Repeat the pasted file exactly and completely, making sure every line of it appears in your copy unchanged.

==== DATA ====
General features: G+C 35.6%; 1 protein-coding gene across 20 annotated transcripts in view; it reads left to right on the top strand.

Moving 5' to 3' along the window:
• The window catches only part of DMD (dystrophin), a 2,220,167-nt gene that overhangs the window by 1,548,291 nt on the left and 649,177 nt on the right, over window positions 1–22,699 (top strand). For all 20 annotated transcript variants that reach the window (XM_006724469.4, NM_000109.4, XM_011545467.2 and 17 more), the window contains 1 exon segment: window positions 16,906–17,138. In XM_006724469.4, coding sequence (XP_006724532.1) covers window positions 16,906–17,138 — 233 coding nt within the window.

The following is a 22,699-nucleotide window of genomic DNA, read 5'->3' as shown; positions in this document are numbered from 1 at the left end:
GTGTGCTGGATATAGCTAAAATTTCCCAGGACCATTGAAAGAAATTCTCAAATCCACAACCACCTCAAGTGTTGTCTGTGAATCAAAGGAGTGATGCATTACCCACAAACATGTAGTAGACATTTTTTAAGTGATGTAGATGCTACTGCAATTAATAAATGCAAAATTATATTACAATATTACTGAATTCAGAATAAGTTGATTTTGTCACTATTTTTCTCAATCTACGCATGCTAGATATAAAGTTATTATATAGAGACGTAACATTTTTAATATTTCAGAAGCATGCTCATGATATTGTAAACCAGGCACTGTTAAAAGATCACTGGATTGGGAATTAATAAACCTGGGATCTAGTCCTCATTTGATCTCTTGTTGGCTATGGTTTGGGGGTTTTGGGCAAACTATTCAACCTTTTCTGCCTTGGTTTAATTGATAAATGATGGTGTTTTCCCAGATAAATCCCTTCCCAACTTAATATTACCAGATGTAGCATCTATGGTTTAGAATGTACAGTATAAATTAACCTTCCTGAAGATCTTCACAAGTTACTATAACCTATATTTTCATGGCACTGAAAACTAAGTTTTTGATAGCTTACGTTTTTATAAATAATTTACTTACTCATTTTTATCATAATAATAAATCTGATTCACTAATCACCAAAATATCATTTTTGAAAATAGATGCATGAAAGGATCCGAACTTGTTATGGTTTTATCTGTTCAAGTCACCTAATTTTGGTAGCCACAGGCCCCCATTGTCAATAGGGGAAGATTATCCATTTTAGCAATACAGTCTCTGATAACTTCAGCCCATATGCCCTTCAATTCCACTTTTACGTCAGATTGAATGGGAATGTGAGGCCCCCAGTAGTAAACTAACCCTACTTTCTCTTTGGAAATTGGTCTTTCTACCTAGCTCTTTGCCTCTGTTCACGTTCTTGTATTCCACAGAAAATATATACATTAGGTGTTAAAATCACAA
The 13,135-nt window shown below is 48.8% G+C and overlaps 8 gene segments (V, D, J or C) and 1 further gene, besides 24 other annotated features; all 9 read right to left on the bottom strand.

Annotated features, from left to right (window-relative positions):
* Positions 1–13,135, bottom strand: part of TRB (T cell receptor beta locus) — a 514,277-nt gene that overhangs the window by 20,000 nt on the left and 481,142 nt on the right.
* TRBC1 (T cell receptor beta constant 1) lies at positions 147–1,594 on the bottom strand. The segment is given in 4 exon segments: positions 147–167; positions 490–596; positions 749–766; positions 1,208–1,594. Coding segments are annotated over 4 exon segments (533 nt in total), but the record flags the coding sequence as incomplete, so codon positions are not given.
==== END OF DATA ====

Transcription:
General features: G+C 35.6%; 1 protein-coding gene across 20 annotated transcripts in view; it reads left to right on the top strand.

Moving 5' to 3' along the window:
• The window catches only part of DMD (dystrophin), a 2,220,167-nt gene that overhangs the window by 1,548,291 nt on the left and 649,177 nt on the right, over window positions 1–22,699 (top strand). For all 20 annotated transcript variants that reach the window (XM_006724469.4, NM_000109.4, XM_011545467.2 and 17 more), the window contains 1 exon segment: window positions 16,906–17,138. In XM_006724469.4, coding sequence (XP_006724532.1) covers window positions 16,906–17,138 — 233 coding nt within the window.

The following is a 22,699-nucleotide window of genomic DNA, read 5'->3' as shown; positions in this document are numbered from 1 at the left end:
GTGTGCTGGATATAGCTAAAATTTCCCAGGACCATTGAAAGAAATTCTCAAATCCACAACCACCTCAAGTGTTGTCTGTGAATCAAAGGAGTGATGCATTACCCACAAACATGTAGTAGACATTTTTTAAGTGATGTAGATGCTACTGCAATTAATAAATGCAAAATTATATTACAATATTACTGAATTCAGAATAAGTTGATTTTGTCACTATTTTTCTCAATCTACGCATGCTAGATATAAAGTTATTATATAGAGACGTAACATTTTTAATATTTCAGAAGCATGCTCATGATATTGTAAACCAGGCACTGTTAAAAGATCACTGGATTGGGAATTAATAAACCTGGGATCTAGTCCTCATTTGATCTCTTGTTGGCTATGGTTTGGGGGTTTTGGGCAAACTATTCAACCTTTTCTGCCTTGGTTTAATTGATAAATGATGGTGTTTTCCCAGATAAATCCCTTCCCAACTTAATATTACCAGATGTAGCATCTATGGTTTAGAATGTACAGTATAAATTAACCTTCCTGAAGATCTTCACAAGTTACTATAACCTATATTTTCATGGCACTGAAAACTAAGTTTTTGATAGCTTACGTTTTTATAAATAATTTACTTACTCATTTTTATCATAATAATAAATCTGATTCACTAATCACCAAAATATCATTTTTGAAAATAGATGCATGAAAGGATCCGAACTTGTTATGGTTTTATCTGTTCAAGTCACCTAATTTTGGTAGCCACAGGCCCCCATTGTCAATAGGGGAAGATTATCCATTTTAGCAATACAGTCTCTGATAACTTCAGCCCATATGCCCTTCAATTCCACTTTTACGTCAGATTGAATGGGAATGTGAGGCCCCCAGTAGTAAACTAACCCTACTTTCTCTTTGGAAATTGGTCTTTCTACCTAGCTCTTTGCCTCTGTTCACGTTCTTGTATTCCACAGAAAATATATACATTAGGTGTTAAAATCACAA
The 13,135-nt window shown below is 48.8% G+C and overlaps 8 gene segments (V, D, J or C) and 1 further gene, besides 24 other annotated features; all 9 read right to left on the bottom strand.

Annotated features, from left to right (window-relative positions):
* Positions 1–13,135, bottom strand: part of TRB (T cell receptor beta locus) — a 514,277-nt gene that overhangs the window by 20,000 nt on the left and 481,142 nt on the right.
* TRBC1 (T cell receptor beta constant 1) lies at positions 147–1,594 on the bottom strand. The segment is given in 4 exon segments: positions 147–167; positions 490–596; positions 749–766; positions 1,208–1,594. Coding segments are annotated over 4 exon segments (533 nt in total), but the record flags the coding sequence as incomplete, so codon positions are not given.